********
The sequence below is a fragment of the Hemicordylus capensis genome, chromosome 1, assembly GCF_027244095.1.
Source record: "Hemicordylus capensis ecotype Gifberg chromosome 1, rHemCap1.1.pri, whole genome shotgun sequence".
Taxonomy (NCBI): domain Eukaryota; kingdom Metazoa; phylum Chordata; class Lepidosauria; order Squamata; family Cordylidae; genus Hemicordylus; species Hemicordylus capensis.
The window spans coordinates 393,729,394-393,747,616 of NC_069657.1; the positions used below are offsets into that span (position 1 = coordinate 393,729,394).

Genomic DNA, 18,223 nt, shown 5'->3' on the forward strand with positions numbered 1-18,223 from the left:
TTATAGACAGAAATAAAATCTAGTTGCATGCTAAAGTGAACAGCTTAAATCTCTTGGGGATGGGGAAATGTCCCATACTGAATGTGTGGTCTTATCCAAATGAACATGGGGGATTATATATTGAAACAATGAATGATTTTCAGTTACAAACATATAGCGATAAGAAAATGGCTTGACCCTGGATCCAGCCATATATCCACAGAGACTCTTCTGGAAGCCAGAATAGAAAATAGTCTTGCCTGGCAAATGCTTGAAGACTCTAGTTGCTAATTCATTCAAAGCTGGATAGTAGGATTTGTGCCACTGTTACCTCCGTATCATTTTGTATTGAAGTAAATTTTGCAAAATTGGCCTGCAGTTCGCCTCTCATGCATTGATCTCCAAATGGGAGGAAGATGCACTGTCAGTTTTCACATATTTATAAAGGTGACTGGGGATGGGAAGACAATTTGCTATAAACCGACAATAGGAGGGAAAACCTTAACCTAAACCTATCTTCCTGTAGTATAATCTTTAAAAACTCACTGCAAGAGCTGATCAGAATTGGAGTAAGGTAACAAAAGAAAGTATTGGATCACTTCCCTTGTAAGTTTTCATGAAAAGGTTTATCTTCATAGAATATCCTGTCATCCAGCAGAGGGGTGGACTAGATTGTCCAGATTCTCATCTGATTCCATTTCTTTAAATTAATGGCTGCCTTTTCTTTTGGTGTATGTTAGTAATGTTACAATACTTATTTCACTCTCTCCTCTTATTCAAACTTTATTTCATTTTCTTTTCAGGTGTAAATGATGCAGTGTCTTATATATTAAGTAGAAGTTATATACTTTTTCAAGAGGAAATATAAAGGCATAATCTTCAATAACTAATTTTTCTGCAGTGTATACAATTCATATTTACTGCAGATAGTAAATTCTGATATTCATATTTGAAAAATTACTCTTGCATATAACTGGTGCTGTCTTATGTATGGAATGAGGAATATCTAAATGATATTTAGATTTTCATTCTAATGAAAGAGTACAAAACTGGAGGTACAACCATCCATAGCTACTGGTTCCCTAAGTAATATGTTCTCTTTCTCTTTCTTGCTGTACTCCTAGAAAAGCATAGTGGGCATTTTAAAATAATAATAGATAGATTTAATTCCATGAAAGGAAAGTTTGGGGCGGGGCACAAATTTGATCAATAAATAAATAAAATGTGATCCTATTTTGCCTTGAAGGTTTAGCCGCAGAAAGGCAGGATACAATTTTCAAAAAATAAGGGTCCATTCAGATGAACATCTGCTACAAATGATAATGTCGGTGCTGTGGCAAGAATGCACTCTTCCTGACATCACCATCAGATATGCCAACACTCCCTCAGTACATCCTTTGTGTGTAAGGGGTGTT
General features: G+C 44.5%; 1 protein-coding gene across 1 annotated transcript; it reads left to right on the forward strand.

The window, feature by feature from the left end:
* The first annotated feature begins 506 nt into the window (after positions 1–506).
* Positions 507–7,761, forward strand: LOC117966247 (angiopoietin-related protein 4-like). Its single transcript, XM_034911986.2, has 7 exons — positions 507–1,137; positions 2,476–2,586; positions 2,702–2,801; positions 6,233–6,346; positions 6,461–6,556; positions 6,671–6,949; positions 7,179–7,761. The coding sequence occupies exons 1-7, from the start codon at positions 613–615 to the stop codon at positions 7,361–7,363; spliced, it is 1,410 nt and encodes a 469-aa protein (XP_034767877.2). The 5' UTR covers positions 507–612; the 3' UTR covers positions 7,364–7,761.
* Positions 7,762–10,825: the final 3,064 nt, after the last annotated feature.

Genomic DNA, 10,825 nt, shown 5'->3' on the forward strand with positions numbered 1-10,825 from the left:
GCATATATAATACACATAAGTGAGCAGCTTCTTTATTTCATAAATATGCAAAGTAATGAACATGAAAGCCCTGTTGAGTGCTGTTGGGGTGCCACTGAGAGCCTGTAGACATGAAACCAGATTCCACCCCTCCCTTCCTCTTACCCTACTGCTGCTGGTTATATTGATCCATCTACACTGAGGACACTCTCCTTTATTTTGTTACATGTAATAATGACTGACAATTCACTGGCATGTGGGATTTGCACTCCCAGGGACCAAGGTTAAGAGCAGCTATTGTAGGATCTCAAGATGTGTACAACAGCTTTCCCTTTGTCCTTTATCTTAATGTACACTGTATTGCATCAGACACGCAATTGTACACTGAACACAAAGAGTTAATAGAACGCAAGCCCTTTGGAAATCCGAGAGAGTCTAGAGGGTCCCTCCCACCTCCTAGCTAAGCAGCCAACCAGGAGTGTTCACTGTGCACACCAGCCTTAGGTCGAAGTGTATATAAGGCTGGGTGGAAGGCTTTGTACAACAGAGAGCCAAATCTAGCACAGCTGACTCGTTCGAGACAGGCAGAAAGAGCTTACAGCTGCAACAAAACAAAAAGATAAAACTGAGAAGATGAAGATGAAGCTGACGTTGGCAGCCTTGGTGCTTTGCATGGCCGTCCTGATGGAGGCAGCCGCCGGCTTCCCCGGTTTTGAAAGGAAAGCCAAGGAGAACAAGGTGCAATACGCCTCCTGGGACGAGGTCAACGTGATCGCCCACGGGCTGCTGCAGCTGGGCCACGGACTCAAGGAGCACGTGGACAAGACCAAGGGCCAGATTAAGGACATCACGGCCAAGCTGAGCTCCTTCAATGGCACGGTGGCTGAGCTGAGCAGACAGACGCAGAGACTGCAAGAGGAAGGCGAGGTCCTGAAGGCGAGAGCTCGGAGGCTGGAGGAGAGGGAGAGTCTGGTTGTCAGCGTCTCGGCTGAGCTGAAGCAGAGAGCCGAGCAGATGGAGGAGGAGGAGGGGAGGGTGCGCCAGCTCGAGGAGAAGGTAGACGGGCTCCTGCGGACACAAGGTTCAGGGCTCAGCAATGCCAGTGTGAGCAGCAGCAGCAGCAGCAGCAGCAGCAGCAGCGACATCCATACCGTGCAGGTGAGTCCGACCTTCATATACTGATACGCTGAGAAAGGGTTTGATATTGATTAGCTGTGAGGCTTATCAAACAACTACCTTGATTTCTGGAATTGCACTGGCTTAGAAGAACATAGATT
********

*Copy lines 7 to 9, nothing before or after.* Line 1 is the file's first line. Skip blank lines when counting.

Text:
General features: G+C 44.5%; 1 protein-coding gene across 1 annotated transcript; it reads left to right on the forward strand.

The window, feature by feature from the left end:
* The first annotated feature begins 506 nt into the window (after positions 1–506).